Developing native plants for industry feedstocks: The goal of this project is to identify new sources of commercially useful chemicals in Minnesota native or naturalized perennial plant species. These species are ready-made to provide economic incentive for the future maintenance of riparian buffer zones, and to potentially help offset farm revenue associated with conversion of cropland to perennial plantings. The use of plants, in the form of functional foods, medicines, personal care products, and greener ingredients in household and corporate settings are currently some of the most rapidly growing markets in the U.S. and worldwide. The organic personal care product market alone, was estimated to be a 7.6 billion dollar industry in 2011, and by 2018 is expected to almost double.
Perennial Sunflower is being developed as perennial crop that can produce food oils that are highly valued because they are free of trans fats, while also providing all of the benefits of perennial crops, including use of residual nutrients, soil protection, reduced costs, and better tolerance of droughts and floods that are predicted to become more common in coming years.
Native American hazelnuts, and their hybrids with European hazelnuts, are long-lived shrubs that produce potentially large yields of edible nuts. The kernels can be eaten as-is, added to other foods, or pressed into a heart-healthy oil that can be used for cooking and skin care products. As a high value crop they offer farmers significant revenue from land taken out of row crops; as a shrub they are especially valuable for windbreaks, shelterbelts and living snow fences. Research needs for hazelnuts include breeding of varieties that combine all the traits required for an economically viable crop; development of micropropagation methods capable of producing the numbers of plants needed for their large scale deployment; development of best management practices for plant spacing, weed control, fertilization and shrub size management; development of mechanized harvesting and post-harvest handling technology; and product development and marketing.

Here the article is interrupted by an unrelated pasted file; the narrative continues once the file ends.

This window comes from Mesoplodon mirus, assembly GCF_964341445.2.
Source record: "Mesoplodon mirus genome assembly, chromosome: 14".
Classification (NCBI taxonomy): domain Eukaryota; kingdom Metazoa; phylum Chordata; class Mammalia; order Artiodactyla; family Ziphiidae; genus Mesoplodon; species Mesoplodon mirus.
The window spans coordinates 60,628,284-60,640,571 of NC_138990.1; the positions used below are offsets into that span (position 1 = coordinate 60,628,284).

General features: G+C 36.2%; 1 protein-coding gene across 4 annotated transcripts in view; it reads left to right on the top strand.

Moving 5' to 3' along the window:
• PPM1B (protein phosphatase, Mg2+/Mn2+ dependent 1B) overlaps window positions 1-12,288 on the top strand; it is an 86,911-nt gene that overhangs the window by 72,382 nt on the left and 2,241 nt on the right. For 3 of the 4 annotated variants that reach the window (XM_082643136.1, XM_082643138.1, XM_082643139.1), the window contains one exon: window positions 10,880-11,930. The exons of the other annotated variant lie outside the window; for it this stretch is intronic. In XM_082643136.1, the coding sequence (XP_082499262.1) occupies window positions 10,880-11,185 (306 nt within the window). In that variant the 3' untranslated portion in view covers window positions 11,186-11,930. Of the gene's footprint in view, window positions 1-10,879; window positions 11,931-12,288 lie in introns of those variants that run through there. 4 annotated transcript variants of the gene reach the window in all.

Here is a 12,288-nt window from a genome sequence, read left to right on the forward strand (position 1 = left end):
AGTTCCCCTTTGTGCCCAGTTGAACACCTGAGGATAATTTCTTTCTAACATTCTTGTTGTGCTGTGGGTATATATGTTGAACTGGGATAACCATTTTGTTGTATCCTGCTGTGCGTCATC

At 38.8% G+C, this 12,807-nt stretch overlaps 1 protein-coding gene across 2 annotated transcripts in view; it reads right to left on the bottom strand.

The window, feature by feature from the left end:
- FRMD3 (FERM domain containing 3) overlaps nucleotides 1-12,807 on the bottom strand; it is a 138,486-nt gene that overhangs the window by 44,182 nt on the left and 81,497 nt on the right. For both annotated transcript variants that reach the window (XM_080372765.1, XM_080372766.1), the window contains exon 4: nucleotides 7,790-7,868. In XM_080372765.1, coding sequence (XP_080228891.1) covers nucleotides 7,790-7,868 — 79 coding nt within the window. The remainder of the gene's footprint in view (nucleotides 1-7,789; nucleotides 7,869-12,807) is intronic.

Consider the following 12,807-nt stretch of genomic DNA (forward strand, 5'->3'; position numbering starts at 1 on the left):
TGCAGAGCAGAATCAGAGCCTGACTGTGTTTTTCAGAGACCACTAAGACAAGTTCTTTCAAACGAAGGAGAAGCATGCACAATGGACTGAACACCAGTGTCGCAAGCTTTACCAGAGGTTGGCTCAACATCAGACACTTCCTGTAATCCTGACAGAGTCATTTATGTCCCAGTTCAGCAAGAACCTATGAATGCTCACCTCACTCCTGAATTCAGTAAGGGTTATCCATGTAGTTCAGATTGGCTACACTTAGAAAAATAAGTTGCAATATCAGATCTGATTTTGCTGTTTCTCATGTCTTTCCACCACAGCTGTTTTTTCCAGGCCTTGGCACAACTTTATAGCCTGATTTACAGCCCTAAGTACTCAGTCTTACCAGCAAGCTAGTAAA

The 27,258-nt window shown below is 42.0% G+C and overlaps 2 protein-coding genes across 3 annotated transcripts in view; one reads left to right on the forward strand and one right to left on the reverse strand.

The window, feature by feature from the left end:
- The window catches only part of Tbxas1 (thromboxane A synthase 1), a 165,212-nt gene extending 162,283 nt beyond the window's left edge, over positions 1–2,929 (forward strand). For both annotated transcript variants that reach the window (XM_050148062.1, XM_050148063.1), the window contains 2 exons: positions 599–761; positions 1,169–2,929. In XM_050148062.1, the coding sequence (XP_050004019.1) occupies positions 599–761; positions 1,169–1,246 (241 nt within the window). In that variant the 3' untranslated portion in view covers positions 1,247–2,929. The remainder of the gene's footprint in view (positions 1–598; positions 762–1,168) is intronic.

Fruit-bearing shrubs such as elderberry are an emerging perennial crop that could provide opportunity to diversify Minnesota’s agricultural landscape. As a native plant, elderberry can provide niche food and other uses such as medicinals while providing ecosystem services including improved water quality. Farmers can employ elderberry in the landscape using different planting designs and arrangements in an integrated manner such as riparian buffers, alley cropping and windbreak systems. Using these different planting designs, elderberry can reduce soil erosion, and trap sediments through its root systems, thereby improving water quality. Research is being conducted at the University of Minnesota to improve cultivar, production, use and application of elderberry and other berries using integrated systems to diversify Minnesota’s landscape.
Silphium is a native perennial prairie plant that has potential to be domesticated as an oil seed crop for Minnesota. Research conducted at The Land Institute, in Salina Kanas, shows that Silphium has many characteristics that give it excellent potential for a new crop to be domesticated. These include large seed size (for a native prairie plant), excellent drought tolerance, vigorous root system, upright stature, and favorable food oil composition. We are currently developing genetic mapping resources that will accelerate the domestication and breeding of Silphium. We will also be evaluating diverse material for its performance in the field and investigating the effect of various management practices and cropping systems to optimize its use for biomass and food oil.